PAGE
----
food humorfood humor Eat, Drink and Really Be Merry
Holiday Feasting: Will You Ever Recover?
by Marjorie Dorfman
page 2

mighty burger feastSo how can you avoid over-indulging without feeling deprived, not to mention depraved? Don’t throw a plate at me, but how about considering the words of that old saying about moderation in all things? I am a diabetic, but I can still over-indulge in sinful sugar-free treats that creep up on thighs and buttocks in the most nasty and non-festive ways. (And I often do. Have YOU ever tried sugar-free Klondike bars? I warn you, it’s like crack-cocaine for the palette!) I know it is easier to say than do, but try thinking before you eat. The journey of a thousand calories begins with a single thought and subsequent bite, or something like that. Maybe the message will sink in the next time you find yourself in front of that wonderful delectable enemy, the buffet table.

holiday feasting But how can you resist? It all smells so good and it’s all free and you aren’t happy anyway and a million other things. The answer is that you can’t completely resist and you do not have to. Try a little bit of everything, but eat the other stuff too, you know, the protein and the veggies. Have a treat but not JUST treats. That way, you get a bit of everything and don’t feel you missed the boat or whatever vehicle was meant to transport you to that land of gluttony and sheer hedonism. (If they are only serving treats and desserts, it’s every man and woman for him or herself.)

If you are determined to eat it all in the way of holiday fare, be prepared to pay the price, whether that means more time at the gym or running or whatever. All actions are like ripples on the sea of consequences even though focusing on that is quite difficult when something in front of you "smells and tastes so good."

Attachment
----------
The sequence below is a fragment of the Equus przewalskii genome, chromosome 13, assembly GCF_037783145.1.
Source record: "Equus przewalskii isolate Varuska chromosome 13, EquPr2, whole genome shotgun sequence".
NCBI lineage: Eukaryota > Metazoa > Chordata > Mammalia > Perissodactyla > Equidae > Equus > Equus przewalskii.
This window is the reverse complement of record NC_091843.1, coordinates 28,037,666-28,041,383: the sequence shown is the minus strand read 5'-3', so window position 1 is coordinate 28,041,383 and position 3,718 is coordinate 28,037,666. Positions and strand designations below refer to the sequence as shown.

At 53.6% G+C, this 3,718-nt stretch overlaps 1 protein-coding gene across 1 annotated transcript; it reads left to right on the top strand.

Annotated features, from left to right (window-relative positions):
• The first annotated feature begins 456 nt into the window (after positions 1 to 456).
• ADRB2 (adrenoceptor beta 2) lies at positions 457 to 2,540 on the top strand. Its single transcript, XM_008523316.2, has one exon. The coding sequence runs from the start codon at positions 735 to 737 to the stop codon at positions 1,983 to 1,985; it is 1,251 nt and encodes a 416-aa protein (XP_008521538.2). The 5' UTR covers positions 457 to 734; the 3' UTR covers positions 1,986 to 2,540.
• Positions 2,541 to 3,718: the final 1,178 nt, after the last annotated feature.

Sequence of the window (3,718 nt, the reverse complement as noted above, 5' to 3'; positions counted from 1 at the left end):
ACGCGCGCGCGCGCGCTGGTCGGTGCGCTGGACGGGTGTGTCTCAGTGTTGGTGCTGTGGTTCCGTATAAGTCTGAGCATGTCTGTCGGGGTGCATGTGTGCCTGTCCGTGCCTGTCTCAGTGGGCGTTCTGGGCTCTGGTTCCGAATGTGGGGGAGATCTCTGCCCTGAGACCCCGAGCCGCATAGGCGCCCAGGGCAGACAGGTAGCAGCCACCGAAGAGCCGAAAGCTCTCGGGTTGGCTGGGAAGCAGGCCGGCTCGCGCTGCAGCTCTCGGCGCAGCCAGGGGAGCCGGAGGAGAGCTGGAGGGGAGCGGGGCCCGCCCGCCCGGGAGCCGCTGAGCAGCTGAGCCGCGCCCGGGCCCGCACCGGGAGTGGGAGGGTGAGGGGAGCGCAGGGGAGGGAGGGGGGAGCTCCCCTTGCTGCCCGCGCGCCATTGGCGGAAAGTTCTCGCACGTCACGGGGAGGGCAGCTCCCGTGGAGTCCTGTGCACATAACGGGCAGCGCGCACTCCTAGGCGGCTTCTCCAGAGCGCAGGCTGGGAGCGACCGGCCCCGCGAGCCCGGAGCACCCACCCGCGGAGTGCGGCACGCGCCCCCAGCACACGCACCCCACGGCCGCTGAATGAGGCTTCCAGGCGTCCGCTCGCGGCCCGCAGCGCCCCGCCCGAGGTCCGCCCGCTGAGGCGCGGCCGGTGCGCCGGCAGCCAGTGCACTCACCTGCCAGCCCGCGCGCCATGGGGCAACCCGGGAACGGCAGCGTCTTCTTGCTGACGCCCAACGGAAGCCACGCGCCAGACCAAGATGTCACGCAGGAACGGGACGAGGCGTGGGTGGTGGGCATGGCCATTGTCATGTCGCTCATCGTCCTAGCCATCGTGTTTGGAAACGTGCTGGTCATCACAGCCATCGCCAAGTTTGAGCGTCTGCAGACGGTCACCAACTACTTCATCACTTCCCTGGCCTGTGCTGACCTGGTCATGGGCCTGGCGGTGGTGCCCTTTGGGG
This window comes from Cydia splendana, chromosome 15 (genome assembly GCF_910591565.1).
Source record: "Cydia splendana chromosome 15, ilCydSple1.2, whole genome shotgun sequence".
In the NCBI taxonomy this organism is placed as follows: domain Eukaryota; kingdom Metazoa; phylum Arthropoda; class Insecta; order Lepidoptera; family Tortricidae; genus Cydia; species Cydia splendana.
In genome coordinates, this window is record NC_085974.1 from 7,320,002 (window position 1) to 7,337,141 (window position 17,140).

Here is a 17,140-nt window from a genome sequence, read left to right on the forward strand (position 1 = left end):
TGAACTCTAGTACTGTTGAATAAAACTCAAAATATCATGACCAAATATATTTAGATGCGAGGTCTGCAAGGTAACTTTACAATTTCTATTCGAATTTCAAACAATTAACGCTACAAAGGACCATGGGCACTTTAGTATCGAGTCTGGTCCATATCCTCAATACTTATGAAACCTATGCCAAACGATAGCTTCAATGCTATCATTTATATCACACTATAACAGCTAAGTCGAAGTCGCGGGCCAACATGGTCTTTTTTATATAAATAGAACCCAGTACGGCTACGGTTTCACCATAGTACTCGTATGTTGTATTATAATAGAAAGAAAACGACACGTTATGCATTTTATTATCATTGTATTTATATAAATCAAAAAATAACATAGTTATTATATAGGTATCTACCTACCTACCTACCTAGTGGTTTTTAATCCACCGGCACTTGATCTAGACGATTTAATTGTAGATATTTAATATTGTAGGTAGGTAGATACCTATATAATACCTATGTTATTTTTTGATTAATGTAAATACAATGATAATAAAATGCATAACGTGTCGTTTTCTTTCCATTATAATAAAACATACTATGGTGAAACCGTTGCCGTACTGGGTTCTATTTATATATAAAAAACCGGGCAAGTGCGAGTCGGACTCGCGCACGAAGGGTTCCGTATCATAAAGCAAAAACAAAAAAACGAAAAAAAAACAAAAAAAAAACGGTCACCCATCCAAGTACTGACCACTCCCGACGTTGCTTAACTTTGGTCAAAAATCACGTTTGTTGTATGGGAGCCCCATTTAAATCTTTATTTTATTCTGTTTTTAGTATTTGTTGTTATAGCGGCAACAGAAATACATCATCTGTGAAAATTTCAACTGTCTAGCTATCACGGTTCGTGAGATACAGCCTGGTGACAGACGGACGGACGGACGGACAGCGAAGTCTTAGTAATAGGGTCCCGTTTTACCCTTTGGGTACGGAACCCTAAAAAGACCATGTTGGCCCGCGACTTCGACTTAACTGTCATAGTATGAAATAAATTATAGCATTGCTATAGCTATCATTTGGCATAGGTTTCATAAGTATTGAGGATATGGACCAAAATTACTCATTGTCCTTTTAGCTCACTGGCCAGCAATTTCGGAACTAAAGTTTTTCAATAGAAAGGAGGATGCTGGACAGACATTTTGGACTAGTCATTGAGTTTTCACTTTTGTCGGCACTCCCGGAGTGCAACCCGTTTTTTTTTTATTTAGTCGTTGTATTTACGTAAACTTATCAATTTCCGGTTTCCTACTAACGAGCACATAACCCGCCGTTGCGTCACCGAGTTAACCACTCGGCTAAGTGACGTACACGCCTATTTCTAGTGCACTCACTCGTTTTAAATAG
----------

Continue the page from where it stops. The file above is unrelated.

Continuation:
holiday turkey feastHere are some tips that might help you curtail your appetite for sweets when you go to a holiday party.

1. Eat before you go to the party. Have a full meal and you can just sip and pick among the best of them. You won’t be too tempted because your stomach is full. Don’t take stuff home either or all is lost.

2. Bring very thin people along with you to the party, wherever it is. They are a constant reminder of what should be, if you only could.

3. Walk home and to the party even if it is miles away. This way, if you slip up, you can work off whatever you did. (Avoid going to parties if a blizzard or rainstorm is in the picture for the evening. These things can really throw you off track.)

4. Only go to those affairs where everyone there weighs more than you do. A false sense of security is better than none at all.

So enjoy, if you can. Don’t forget the four humours and remember to keep up your one sense of humor always. There’s no other way to get through this!

Happy holidays to all!

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Great for tidbits of talk at a party:

Feast: A History of Grand Eating

by Roy Strong

Feast: A History of Grand Eating

Strong takes readers on a journey that encompasses the banquets of ancient Rome, to the Christian and Renaissance eras, to the 20th-century's defining status event. the dinner party. A master distiller who keeps a sharp academic lookout creates a companionable, entertaining guide. For example, the evolution and meaning of manners; the invention of the dining room; sugar's pivotal role (as a baroque sculptural medium!); and the history of cookbooks. For anyone interested in what it has meant to use a fork (first a status marker then, supplanting the knife) among much else, this is a perfect read.

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